Monday, February 25, 2008

2007 World Press Photo Awards

This was one of my favorite posts of 2007 (tragically they redid the website and all of my links send you to the homepage) and I've been waiting for the winners of this year's contest to be released. They were a couple of weeks ago but I never had a chance to really go through them and write them up.

Well, here it is. This is the link to all of this year's winners if you'd rather browse on your own but I'll be pointing out a few of my favorites or thoughts on them.
First, the overall winner is this photo of an American soldier resting in Afghanistan. The look on face seems to sum up the country's weariness with these wars. I think it's a pretty good shot and, much like last year, I like it better the more I think about it.

There are three gripping shots of violent moments in the Spot News category. Benazir Bhutto's assassination and election violence in Zimbabwe and Kenya. In contrast to the fear and confusion in the first three is the almost beautiful imagery of rocket fire against the sunset in Gaza.

The 2nd place photo in General News had somewhat of a similar approach. The shapes in the dirt from the drawing and the shoes give an interesting abstract view but the reality of the shot is quite different. I also really like this shot of the German Army sniper practice target in Afghanistan. It reminded me of some of the street art (not the best example but you get the idea...) you'd see on Wooster Collective.

I loved this shot of Benazir Bhutto. Something about the hidden eyes and what it might say about the different roles she had to play as a female opposition leader in a muslim country.

The Contemporary issues category had some really powerful images. I remember this story from Newsweek on the slaughter of several mountain gorillas in the Congo, victims of anti-gay violence in Hungary, and an example of the struggle much of world faces with malaria.

Amazing use of silhouettes in this shot and this one. The 2nd also has some beautiful uses of color.

Old Vladimir wins the portrait category. Those are supposedly the eyes that Bush looked into a saw that his soul was good. I'm not so sure...

This one reminded me a bit of the Stankonia album cover.

Surreal nature shot. Great detail on this one.

There's a lot to talk about in the Stories categories.

First is an amazing series of images from before, during, and after Bhutto's assassination. It's interesting that so many winners were of her. It seems that and shots from Afghanistan were popular this year. I recently found out that my uncle had dinner with Bhutto several years ago and said she was absolutely brilliant. I also found that that one of my friends used to pick on Musharreff's nephew in school. So, with just two and three degrees of separation to those two maybe they should call on me to negotiate the transfer of power.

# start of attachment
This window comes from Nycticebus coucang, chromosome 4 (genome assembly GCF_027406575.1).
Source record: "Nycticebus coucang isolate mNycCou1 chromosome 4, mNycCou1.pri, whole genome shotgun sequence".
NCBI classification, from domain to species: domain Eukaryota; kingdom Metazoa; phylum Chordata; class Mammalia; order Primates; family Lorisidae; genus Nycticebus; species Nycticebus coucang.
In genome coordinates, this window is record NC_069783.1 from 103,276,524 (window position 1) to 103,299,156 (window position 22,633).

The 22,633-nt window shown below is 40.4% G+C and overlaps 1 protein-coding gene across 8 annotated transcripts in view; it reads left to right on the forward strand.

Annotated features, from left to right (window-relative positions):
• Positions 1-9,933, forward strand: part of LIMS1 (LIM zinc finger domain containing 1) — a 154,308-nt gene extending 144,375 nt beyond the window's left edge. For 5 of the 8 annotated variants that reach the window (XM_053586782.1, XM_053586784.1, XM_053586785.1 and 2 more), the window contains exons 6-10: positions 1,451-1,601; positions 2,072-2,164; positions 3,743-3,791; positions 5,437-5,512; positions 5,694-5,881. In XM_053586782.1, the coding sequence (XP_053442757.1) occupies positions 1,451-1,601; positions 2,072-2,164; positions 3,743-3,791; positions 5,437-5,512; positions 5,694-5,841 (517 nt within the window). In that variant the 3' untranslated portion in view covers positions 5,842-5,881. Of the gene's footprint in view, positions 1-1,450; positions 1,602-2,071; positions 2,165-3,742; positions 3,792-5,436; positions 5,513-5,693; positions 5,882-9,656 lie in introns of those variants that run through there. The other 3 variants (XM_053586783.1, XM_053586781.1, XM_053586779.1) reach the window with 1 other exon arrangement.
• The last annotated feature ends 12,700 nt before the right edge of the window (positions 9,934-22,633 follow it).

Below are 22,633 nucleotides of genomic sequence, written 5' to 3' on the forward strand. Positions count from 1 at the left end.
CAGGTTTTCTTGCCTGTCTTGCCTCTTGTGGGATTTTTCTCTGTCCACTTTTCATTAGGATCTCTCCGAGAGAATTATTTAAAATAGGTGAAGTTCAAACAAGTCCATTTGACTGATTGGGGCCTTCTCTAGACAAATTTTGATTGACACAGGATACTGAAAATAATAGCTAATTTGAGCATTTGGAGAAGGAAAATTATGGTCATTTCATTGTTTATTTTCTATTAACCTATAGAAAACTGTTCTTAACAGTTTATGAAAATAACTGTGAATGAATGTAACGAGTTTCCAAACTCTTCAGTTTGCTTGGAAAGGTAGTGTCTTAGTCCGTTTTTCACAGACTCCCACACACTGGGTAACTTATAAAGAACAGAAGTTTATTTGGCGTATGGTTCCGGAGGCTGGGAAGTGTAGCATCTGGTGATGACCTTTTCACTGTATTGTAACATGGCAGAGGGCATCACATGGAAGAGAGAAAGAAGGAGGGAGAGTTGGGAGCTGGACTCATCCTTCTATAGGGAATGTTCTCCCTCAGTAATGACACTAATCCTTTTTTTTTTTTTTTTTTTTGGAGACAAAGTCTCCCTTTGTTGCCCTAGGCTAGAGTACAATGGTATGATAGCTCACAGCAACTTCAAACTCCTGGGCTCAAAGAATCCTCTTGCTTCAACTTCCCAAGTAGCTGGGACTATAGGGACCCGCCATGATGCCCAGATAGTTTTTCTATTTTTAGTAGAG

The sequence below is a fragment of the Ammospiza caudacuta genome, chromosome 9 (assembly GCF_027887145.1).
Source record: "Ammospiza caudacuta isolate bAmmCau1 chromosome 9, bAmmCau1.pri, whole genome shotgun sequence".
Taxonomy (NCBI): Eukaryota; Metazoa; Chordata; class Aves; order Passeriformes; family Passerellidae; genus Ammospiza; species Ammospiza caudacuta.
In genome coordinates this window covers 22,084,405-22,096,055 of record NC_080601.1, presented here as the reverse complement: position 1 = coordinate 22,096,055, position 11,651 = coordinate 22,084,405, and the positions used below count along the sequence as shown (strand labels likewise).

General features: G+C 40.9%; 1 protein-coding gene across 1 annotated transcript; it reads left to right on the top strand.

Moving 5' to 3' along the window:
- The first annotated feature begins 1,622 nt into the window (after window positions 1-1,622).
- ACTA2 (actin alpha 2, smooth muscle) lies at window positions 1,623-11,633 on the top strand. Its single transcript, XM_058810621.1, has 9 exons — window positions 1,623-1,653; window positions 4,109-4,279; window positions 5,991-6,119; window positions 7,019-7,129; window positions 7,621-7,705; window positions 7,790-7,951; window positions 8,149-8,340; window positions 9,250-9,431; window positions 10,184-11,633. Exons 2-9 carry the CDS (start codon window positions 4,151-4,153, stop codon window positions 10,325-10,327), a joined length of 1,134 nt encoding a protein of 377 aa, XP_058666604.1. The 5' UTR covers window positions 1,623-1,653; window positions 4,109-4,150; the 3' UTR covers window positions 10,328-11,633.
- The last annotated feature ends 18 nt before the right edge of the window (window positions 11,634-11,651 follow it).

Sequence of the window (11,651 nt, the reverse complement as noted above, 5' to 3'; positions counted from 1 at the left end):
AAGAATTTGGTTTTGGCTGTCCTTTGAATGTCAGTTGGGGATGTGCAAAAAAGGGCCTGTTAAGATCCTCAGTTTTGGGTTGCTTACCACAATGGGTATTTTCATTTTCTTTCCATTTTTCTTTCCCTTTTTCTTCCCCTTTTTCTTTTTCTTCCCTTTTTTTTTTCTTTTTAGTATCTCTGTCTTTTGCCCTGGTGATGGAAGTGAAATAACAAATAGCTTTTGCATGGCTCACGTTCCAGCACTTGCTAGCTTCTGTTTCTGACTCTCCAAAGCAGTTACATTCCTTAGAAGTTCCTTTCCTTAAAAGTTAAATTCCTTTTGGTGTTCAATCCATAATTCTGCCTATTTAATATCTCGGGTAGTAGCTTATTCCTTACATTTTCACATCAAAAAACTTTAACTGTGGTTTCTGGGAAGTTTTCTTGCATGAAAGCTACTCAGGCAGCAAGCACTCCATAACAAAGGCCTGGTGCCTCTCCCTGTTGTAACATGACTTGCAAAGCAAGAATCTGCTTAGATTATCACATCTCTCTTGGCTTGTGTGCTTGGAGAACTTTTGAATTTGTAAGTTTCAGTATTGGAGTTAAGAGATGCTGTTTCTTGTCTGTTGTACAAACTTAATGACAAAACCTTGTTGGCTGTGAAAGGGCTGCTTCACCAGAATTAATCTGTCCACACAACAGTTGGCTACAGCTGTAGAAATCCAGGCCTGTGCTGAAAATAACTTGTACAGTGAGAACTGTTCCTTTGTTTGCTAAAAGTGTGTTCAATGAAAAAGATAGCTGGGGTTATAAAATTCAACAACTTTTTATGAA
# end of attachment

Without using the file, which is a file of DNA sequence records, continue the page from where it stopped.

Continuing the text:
Heartbreaking shot from Kenya.

I really liked this black and white series from Afghanistan. A lot of them had a surreal quality about them.

Having never been in war I'm not sure I completely understand writing "4 Mom" and "9-11" on your mortar shells.

Anybody seen "Lord of War" or "The Last King of Scotland"? Love this shot. Another great shot but these start to bring you down after a while.

Tremendous beauty in an ugly place. Very artistic series from Colombia. Really scary image.

Birds! From a memorial of the Nanking Massacre.

Great series of the guys from Vanuatu that bungee jump from the towers tied to vines. The 2nd and 3rd place portfolios are great collections. From China and Utah.

I'd love to see what kind of lighting they used on these face shots from the finish line of the Copenhagen marathon.

What third-world country are these huts from? Immigrant dwellings in France.

All over the world we all watch TV the same. I liked this one.

Great shot of a mine entrance. Looks like heaven and hell to me.

The lesson from this story? Turkish schoolgirls are scary. Tough to get a great portrait with the eyes covered but this photographer does a great job with Iraqi detainees. Really interesting and beautiful portraits of Afghan women.

Intense photos of spiritual healing in Venezuela. Great job capturing the emotion and anguish of these ceremonies.

And finally, if anyone is still with me, National Geographic sweeps the nature category. Microscopic sea life, Narwhal, narwhal, what can you tell us?, and last gruesome polar bear killers or cute seals swimming?

Anyway, I hoped you took some time to check a few of these out. Photos from the camera of a skilled photographer can bring attention to a worthy subject and tell the story immediately in a way that words often can't.

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3 Comments:

Blogger Shawn said...

wow - great post - I felt like I just took a nice long vacation that didn't make me tired and were all high(or low)lights. I think, in general, this collection overwhelms me with the amount of life, beauty, poverty, hatred, natural abundance and human destructive powers that are at work every day. Kind of put me and my insulated little life in its place, which is a good thing, now and then. In regards to your last post- don't you think ISU could come up with something from that "rubber band" category? Anything but the Mountain Dew Cy.

12:37 AM  
Blogger Ben said...

I think if anything they're going in the 3-D direction. Although maybe I just want a Cyclone made out of dots. Lots of dots.

You made a great a point about these photos illuminating such a wide range of the human experience.

9:44 PM  
Blogger Ben said...

Also, I hope you didn't go through all these at work. That would do a number on the old bandwidth...

9:44 PM  

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